The Evolution of the Atmosphere Learning Objectives: Describe the early atmosphere and the origins of the gases Explain how the atmosphere has changed Relate these changes to life processes.
Our Atmosphere Use the words given below to construct word equations for photosynthesis and respiration. You will need to use some of them more than once. carbon dioxide oxygen water glucose releases energy chlorophyll light energy Photosynthesis ……………………... + …………….……….. ………………….….. + …………….……….. Respiration ……………………... + …………….……….. ………………….….. + …………….………..
No atmosphere detected 4.2 billion years ago The Earth – all rock and volcanoes, no real atmosphere at all. The planet is cooling and solidifies as heat radiates into space.
Oxygen conc 0.000% 4 billion years ago Intense volcanic activity releases nitrogen, carbon dioxide, hydrogen and water vapour to make a fairly dangerous atmosphere. The atmosphere is very dense, the atmosphere is too hot for liquid water to form.
Oxygen conc 0.001% 3.2 billion years ago After the intense volcanic activity it began to rain (constantly for over a million years!) and the oceans formed. Tiny photosynthetic bacteria evolved. They give out oxygen as a waste product and its concentration in the atmosphere is slowly increased. They also make nitrogen from ammonia.
Oxygen conc 2.1% 400 million years ago Oxygen concentration now at 10% of modern day levels. Land plants start to appear and they produce even more oxygen. Some of the older bacteria are starting to die out. They evolved in a time with no oxygen and they are damaged by the rise in oxygen levels.
Oxygen conc 21.0% AD 2009 Oxygen levels are stabilised at about 21% of the atmosphere. The oxygen level hasn’t changed for 200 million years.
Summary Volcanoes added carbon dioxide, ammonia, methane, and water vapour to the atmosphere. Bacteria begin to photosynthesize which decreases the amount of carbon dioxide and increases the amount of oxygen in the atmosphere. The oxygen reacts with ammonia from volcanoes to add nitrogen to the atmosphere. Multi-celled plants evolved which adds even more oxygen to the atmosphere. More nitrogen is added as plants decay and are consumed by denitrifying bacteria.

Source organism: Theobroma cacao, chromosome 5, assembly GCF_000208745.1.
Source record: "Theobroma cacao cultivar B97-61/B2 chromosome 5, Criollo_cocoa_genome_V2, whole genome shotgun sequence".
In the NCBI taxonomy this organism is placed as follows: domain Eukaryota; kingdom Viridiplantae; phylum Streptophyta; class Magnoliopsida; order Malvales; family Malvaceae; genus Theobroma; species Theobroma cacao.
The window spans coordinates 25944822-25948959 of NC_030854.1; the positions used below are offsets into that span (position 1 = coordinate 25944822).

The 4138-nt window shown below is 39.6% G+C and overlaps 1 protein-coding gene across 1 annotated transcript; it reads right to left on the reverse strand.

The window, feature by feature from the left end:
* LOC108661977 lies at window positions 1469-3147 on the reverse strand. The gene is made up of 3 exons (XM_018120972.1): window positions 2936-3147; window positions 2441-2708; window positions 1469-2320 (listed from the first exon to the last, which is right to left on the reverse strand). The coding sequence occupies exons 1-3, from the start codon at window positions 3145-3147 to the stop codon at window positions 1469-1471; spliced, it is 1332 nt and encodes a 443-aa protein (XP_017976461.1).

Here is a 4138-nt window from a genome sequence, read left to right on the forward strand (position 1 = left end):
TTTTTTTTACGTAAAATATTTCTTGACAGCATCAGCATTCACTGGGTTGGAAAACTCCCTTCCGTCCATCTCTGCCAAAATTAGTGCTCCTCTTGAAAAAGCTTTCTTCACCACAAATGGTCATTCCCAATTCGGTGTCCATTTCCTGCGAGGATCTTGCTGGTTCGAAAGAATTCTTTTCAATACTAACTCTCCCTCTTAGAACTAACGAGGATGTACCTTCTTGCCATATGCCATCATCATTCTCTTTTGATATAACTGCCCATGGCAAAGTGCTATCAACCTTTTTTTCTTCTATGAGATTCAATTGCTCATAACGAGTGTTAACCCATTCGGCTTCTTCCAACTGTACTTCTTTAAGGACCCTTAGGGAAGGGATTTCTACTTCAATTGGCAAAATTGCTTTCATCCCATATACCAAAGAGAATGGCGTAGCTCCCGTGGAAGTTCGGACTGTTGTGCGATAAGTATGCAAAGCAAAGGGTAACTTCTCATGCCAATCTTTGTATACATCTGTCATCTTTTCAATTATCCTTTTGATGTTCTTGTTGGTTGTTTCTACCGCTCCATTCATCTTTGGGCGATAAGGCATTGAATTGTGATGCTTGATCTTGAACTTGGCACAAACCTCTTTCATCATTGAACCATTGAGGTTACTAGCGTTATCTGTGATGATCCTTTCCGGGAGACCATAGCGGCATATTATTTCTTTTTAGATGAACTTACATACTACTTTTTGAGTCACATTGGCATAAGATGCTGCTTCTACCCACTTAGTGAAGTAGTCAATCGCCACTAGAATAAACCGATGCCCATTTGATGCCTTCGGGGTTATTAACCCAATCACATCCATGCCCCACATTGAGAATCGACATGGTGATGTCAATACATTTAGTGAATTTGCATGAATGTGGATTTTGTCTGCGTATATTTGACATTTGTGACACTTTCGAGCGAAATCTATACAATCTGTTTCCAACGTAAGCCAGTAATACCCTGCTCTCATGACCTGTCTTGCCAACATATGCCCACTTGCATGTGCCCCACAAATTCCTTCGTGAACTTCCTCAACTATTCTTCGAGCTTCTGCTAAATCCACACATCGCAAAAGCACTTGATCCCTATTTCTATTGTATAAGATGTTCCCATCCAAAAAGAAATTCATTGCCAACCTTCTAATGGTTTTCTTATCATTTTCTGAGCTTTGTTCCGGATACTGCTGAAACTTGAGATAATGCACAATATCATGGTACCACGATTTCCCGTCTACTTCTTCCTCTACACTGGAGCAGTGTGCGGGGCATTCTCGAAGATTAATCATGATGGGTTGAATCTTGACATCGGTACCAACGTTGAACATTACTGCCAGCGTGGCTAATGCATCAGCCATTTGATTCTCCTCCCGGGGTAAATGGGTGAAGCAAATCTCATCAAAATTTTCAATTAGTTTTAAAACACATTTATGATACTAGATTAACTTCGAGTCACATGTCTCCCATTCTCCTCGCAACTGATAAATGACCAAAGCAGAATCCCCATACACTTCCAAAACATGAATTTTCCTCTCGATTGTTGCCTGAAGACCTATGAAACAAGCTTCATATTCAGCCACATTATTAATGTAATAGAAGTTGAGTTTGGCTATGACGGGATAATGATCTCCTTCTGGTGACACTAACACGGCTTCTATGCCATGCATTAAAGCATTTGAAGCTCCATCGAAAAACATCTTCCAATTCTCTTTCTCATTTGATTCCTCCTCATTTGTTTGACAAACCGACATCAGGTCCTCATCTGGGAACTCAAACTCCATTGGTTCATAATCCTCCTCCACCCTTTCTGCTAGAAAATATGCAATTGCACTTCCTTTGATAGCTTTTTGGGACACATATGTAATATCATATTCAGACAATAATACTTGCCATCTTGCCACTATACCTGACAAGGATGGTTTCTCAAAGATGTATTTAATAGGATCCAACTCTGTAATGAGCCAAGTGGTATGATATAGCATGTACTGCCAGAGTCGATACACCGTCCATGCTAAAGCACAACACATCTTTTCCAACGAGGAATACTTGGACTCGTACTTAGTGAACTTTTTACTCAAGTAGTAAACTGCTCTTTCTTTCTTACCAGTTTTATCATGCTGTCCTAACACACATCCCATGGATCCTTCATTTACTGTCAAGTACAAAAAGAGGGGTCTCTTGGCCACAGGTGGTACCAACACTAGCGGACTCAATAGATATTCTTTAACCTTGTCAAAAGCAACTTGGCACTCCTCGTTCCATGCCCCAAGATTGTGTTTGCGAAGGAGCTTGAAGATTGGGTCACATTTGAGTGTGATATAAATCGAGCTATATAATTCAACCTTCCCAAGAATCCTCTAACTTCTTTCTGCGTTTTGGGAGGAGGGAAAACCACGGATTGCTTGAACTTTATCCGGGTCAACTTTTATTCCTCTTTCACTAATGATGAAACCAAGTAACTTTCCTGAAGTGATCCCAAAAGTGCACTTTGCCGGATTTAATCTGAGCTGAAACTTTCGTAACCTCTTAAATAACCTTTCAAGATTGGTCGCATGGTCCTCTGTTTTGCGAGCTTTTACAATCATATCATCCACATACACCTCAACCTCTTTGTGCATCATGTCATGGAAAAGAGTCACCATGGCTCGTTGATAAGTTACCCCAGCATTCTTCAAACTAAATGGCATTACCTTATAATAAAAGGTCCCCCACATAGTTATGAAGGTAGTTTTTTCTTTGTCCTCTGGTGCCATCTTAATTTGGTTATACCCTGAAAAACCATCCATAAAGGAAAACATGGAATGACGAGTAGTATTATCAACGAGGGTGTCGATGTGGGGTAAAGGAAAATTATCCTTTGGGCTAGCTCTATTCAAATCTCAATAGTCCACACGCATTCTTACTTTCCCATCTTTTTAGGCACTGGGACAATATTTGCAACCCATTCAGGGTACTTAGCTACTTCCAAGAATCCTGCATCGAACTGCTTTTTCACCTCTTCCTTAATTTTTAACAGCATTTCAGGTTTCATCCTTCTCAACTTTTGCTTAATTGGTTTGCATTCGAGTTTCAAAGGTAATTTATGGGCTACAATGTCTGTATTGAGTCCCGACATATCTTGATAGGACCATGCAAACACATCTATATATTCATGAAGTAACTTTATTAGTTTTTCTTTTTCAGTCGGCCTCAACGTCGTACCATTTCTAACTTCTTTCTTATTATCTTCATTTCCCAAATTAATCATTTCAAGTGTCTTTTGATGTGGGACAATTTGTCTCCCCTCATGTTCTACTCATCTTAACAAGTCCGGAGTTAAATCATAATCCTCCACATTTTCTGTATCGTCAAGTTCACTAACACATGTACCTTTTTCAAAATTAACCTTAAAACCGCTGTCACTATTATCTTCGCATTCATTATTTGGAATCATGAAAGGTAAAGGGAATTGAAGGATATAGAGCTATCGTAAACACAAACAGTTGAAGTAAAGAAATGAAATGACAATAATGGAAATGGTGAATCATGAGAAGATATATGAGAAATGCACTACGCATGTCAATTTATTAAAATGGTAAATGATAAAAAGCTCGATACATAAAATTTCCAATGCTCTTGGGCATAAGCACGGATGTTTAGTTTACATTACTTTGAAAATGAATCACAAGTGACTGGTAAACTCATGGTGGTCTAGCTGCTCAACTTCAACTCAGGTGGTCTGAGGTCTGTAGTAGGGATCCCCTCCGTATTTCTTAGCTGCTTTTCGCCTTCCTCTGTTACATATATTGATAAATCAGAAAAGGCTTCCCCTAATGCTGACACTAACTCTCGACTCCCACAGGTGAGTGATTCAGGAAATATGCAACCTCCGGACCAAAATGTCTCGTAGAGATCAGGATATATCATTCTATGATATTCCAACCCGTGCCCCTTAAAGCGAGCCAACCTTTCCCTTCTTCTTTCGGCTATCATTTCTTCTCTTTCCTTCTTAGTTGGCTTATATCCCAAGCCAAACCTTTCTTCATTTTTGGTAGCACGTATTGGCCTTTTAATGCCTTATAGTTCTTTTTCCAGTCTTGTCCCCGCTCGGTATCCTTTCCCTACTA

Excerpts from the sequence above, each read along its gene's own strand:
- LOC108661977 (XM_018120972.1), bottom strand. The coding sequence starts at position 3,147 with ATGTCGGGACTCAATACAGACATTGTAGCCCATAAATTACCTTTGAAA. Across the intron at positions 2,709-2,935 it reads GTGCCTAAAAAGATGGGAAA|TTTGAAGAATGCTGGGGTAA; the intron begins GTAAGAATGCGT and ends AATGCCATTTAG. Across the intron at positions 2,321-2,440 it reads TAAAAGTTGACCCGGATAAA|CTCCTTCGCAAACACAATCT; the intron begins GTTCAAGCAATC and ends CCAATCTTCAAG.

Atmospheric Carbon Dioxide Concentration • How can you explain • The rise in carbon in the atmosphere since 1960? • The up and down movements on the graph? Long-term trend Monthly mean 1960 1970 1980 1990 2000 Year
The Noble Gases • Locate noble gases in the periodic table • List the elements in group 8 (or 0) • Relate the properties of the Noble gases to their uses.
4 He 2 Discovered : by Sir William Ramsay in 1895Origin : The name is derived from the Greek ‘helios’, sunDescription : A colourless, odourless gas that is totally unreactive. It is extracted from natural gas wells, some of which contain gas that is 7% helium. It is used in deep sea diving for balloons and, liquid helium is used for low temperature research (MRI scanners). The Earth’s atmosphere contains 5 parts per million by vol, (400 million tonnes) but it is not worth extracting it from this source at present.
20 Ne 10 Discovered : by Sir William Ramsay + Travers in 1898Origin : The name is derived from the Greek ‘neos’, meaning new.Description :A colourless, odourless gas. 18 parts per million of air. Neon will not react with any other substance. It is produced from liquid air for ornamental lighting (i.e. neon signs) because it glows red when an electrical discharge is passed through it.
18 Ar 40 Discovered : 1899 by Lord Rayleigh and Sir William RamsayOrigin : From the Greek ‘argos’ meaning inactive.Description : The third most abundant gas, making up one percent of the atmosphere. The quantity has increased since the Earth was formed because radioactive potassium turns into argon as it decays. Argon is a colourless, odourless gas that is totally inert to other substances, and for this reason it is ideal in light bulbs.Welding - Argon provides an inert atmosphere in which welded metals will not oxidise
36 Kr 84 Discovered : by Sir William Ramsay Travers in 1898Origin : The name is derived from the Greek ‘kryptos’, meaning hiddenDescription : A colourless, odourless gas that is inert to everything but fluorine gas. The isotope krypton 86 has a line in its atomic spectrum that is now the standard measure of length : 1 metre is defined as exactly 1,650,763.73 wavelengths of this line. Krypton is one of the rarest gases in the Earth’s atmosphere, accounting for only 1 part per million by volume.
54 Xe 131 Discovered : by Sir William Ramsay andTravers in 1898Origin : The name is derived from the Greek ‘xenos’, meaning strange.Description :A colourless, odourless gas that makes up 0.086 parts per million of the atmosphere. About half a tonne a year is produced from liquid air and used for research purposes.Xenon is also used in specialised light sources.
86 Rn 222 Discovered : by F.E. Dorn in 1900.Origin : The name is derived from radium.Description : Radon was first discovered as the gas produced from radium as it decayed. It is colourless and odourless, and is chemically inert, but it is dangerous because it gives off alpha radiation. There is a detectable amount in the atmosphere, and concentrations can build up indoors in certain localities. (From radioactive decay of rocks)